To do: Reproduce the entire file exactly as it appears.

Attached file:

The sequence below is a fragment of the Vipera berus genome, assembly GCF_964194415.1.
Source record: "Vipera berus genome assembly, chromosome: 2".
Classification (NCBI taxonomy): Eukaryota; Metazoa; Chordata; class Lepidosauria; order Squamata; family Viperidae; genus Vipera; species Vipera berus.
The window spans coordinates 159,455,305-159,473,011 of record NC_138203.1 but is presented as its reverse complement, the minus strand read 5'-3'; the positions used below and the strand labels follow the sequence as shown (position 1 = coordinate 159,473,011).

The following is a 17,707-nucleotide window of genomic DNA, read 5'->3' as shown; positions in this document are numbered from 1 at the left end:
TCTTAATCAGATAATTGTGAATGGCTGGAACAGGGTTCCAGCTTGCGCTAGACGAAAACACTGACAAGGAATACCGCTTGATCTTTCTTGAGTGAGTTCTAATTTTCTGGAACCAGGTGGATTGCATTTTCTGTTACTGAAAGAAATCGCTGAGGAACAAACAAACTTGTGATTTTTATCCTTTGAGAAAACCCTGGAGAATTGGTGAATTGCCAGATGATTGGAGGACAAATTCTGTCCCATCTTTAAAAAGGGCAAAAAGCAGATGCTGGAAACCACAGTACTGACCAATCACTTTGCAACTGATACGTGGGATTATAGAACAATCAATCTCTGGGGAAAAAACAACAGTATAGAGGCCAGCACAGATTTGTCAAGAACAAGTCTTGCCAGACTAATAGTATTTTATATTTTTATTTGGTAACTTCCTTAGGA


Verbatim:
The sequence below is a fragment of the Vipera berus genome, assembly GCF_964194415.1.
Source record: "Vipera berus genome assembly, chromosome: 2".
Classification (NCBI taxonomy): Eukaryota; Metazoa; Chordata; class Lepidosauria; order Squamata; family Viperidae; genus Vipera; species Vipera berus.
The window spans coordinates 159,455,305-159,473,011 of record NC_138203.1 but is presented as its reverse complement, the minus strand read 5'-3'; the positions used below and the strand labels follow the sequence as shown (position 1 = coordinate 159,473,011).

The following is a 17,707-nucleotide window of genomic DNA, read 5'->3' as shown; positions in this document are numbered from 1 at the left end:
TCTTAATCAGATAATTGTGAATGGCTGGAACAGGGTTCCAGCTTGCGCTAGACGAAAACACTGACAAGGAATACCGCTTGATCTTTCTTGAGTGAGTTCTAATTTTCTGGAACCAGGTGGATTGCATTTTCTGTTACTGAAAGAAATCGCTGAGGAACAAACAAACTTGTGATTTTTATCCTTTGAGAAAACCCTGGAGAATTGGTGAATTGCCAGATGATTGGAGGACAAATTCTGTCCCATCTTTAAAAAGGGCAAAAAGCAGATGCTGGAAACCACAGTACTGACCAATCACTTTGCAACTGATACGTGGGATTATAGAACAATCAATCTCTGGGGAAAAAACAACAGTATAGAGGCCAGCACAGATTTGTCAAGAACAAGTCTTGCCAGACTAATAGTATTTTATATTTTTATTTGGTAACTTCCTTAGGA